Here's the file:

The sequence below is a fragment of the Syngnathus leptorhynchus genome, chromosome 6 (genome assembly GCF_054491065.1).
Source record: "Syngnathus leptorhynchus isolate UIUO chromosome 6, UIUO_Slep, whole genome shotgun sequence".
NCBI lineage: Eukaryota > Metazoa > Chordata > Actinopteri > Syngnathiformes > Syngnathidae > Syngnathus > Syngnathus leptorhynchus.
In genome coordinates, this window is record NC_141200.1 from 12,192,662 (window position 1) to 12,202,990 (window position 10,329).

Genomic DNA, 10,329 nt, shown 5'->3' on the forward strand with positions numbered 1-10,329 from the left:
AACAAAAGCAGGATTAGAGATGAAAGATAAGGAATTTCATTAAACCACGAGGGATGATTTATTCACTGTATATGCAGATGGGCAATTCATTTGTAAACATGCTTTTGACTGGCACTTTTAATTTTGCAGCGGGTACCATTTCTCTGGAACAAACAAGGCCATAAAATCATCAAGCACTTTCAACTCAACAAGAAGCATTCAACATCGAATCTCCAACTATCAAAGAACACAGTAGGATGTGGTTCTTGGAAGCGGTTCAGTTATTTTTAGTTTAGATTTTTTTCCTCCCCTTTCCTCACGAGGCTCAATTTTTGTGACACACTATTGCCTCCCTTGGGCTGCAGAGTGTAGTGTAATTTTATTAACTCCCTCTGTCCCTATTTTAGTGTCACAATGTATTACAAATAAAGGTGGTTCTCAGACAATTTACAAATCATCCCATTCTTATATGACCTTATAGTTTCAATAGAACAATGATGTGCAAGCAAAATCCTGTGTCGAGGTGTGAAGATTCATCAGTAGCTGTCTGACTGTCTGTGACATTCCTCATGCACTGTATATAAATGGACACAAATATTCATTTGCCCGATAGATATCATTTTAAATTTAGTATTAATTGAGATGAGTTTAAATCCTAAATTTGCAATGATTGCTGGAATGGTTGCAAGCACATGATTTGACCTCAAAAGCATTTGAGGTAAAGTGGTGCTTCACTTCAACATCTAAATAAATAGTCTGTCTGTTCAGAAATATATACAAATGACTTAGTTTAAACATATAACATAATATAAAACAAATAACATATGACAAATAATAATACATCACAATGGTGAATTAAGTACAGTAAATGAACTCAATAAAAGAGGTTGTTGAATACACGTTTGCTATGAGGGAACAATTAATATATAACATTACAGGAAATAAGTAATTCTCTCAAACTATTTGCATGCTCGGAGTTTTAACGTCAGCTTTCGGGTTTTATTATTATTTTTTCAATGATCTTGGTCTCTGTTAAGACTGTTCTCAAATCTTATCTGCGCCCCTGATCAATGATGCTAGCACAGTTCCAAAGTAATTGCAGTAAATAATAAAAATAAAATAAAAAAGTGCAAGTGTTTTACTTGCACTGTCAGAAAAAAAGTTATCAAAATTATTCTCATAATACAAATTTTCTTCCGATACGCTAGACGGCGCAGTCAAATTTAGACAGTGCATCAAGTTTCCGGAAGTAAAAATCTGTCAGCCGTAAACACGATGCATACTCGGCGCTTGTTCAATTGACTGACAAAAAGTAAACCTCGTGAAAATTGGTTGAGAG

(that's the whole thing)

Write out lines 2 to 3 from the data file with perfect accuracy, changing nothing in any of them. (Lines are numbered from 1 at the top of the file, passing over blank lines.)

Source record: "Syngnathus leptorhynchus isolate UIUO chromosome 6, UIUO_Slep, whole genome shotgun sequence".
NCBI lineage: Eukaryota > Metazoa > Chordata > Actinopteri > Syngnathiformes > Syngnathidae > Syngnathus > Syngnathus leptorhynchus.